The Elderly and Migraines: What You Need To Know

 In Blog

There’s a good chance your elderly loved one is suffering from migraines and you may not even know it. Migraines are one of the most common neurological disorders, affecting 38 million people in the United States. While they can occur at any age, they’re most common in those aged 25 to 55 years old. But what about those aged 65 and older? Turns out, this population is at an increased risk for migraine headaches. In fact, research shows that nearly half of all people with migraines are over the age of 50. So, if you have an elderly loved one who sometimes seems to be in pain and you’re not sure why, it’s worth having a conversation about migraines.

As we age, our nerve cells become less able to transmit signals quickly enough so when you suffer from frequent headaches, it’s often due in part by too much pressure on these tired-out nerves. Theories point that increased tension on both physical and mental levels as well sensory distractions like bright lights, age-related weariness, dehydration from poor diet choices or medications that affect blood flow, can all contribute towards an uncomfortable and painful migraine cycle. A change in lifestyle that could lead to feeling isolated, depressed or lonely such as giving up hobbies as we age, could also be trigger to headaches.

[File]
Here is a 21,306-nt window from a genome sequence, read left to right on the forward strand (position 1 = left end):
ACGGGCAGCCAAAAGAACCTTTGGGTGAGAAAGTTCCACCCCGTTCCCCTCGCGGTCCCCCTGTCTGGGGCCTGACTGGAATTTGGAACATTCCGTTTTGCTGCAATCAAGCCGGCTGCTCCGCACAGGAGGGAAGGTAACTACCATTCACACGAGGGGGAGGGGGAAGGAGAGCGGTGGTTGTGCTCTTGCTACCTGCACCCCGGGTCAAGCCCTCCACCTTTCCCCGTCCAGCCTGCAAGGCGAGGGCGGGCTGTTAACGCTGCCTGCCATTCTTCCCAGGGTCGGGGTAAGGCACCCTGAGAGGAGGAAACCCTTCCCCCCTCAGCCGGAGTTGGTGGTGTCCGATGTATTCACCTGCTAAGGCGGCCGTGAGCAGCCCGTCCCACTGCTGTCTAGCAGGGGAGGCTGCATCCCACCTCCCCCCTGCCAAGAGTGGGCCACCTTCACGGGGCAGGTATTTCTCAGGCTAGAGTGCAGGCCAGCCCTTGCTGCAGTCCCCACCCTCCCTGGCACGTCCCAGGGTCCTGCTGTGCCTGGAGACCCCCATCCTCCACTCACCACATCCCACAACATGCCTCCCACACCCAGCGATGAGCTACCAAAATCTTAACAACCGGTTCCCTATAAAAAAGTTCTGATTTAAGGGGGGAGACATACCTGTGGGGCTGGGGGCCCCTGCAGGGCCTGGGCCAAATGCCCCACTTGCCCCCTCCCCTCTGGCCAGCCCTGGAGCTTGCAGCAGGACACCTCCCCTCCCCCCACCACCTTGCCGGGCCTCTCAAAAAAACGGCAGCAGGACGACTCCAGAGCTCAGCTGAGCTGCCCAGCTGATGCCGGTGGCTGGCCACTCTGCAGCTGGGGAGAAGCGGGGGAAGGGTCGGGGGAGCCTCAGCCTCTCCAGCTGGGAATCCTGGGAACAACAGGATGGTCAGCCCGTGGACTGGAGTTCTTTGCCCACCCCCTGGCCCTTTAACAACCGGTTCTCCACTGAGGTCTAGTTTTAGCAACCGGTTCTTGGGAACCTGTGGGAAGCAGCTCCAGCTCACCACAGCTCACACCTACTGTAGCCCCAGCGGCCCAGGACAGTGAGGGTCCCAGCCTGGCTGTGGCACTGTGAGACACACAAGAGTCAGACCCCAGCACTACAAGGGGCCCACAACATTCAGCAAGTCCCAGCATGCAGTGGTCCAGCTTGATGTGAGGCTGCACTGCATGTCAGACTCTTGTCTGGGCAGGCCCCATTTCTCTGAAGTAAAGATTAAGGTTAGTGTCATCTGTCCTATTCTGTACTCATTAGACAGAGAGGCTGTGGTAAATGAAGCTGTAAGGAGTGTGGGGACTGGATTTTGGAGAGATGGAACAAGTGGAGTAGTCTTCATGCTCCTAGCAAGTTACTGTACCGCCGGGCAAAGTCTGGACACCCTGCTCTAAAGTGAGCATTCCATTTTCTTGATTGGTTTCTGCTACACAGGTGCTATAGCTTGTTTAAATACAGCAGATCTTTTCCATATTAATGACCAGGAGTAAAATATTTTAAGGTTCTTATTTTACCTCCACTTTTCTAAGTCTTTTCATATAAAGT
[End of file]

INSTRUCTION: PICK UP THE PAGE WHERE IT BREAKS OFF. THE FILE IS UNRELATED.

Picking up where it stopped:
Lifestyle changes can ease headaches

If you or your loved one experience headaches and secondary causes have been ruled out, certain lifestyle changes can make a difference:

  • Get enough sleep. This can help prevent headaches from developing or escalating, says B.C.’s Fraser Health.
  • Don’t skip meals. Start with a healthy breakfast, eat lunch and dinner and drink enough water.
  • Be physically active. Exercise causes your body to release chemicals that block pain signals to your brain.
  • Lower stress. Emotional stress increases tension in your head, neck, and muscles. Stay positive and relax. Try yoga, meditation, listen to music, read, or take a hot bath.
  • Avoid headache triggers. Reduce exposure to possible triggers like bright lights, loud noises, or too much caffeine or alcohol.
  • Try alternative therapies. There is evidence biofeedback and acupuncture help some people control headaches and cope with pain.
  • Contact your doctor for pharmacological treatments available to reduce or eliminate migraines.

The Brain Center is here to support patients and their caregivers in their journey. Contact us to learn more from our Neurologists.